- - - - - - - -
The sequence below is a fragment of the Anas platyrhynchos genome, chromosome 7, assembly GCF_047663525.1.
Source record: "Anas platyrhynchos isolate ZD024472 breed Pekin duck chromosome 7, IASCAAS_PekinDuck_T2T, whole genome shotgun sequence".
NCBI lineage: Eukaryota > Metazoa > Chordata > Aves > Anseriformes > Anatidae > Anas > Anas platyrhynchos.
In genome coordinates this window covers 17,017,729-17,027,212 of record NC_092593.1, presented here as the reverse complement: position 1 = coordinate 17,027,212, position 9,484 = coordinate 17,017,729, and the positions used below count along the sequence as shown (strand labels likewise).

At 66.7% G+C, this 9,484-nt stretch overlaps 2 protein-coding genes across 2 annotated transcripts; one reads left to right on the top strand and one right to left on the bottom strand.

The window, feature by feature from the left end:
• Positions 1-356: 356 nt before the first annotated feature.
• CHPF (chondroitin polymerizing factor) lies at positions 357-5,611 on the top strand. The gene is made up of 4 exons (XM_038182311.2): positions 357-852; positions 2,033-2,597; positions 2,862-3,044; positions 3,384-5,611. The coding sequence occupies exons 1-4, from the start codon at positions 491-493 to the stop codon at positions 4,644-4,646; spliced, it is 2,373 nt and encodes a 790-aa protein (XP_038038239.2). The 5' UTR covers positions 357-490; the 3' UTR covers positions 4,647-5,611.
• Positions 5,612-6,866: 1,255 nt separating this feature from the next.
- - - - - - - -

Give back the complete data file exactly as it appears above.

The sequence below is a fragment of the Anas platyrhynchos genome, chromosome 7, assembly GCF_047663525.1.
Source record: "Anas platyrhynchos isolate ZD024472 breed Pekin duck chromosome 7, IASCAAS_PekinDuck_T2T, whole genome shotgun sequence".
NCBI lineage: Eukaryota > Metazoa > Chordata > Aves > Anseriformes > Anatidae > Anas > Anas platyrhynchos.
In genome coordinates this window covers 17,017,729-17,027,212 of record NC_092593.1, presented here as the reverse complement: position 1 = coordinate 17,027,212, position 9,484 = coordinate 17,017,729, and the positions used below count along the sequence as shown (strand labels likewise).

At 66.7% G+C, this 9,484-nt stretch overlaps 2 protein-coding genes across 2 annotated transcripts; one reads left to right on the top strand and one right to left on the bottom strand.

The window, feature by feature from the left end:
• Positions 1-356: 356 nt before the first annotated feature.
• CHPF (chondroitin polymerizing factor) lies at positions 357-5,611 on the top strand. The gene is made up of 4 exons (XM_038182311.2): positions 357-852; positions 2,033-2,597; positions 2,862-3,044; positions 3,384-5,611. The coding sequence occupies exons 1-4, from the start codon at positions 491-493 to the stop codon at positions 4,644-4,646; spliced, it is 2,373 nt and encodes a 790-aa protein (XP_038038239.2). The 5' UTR covers positions 357-490; the 3' UTR covers positions 4,647-5,611.
• Positions 5,612-6,866: 1,255 nt separating this feature from the next.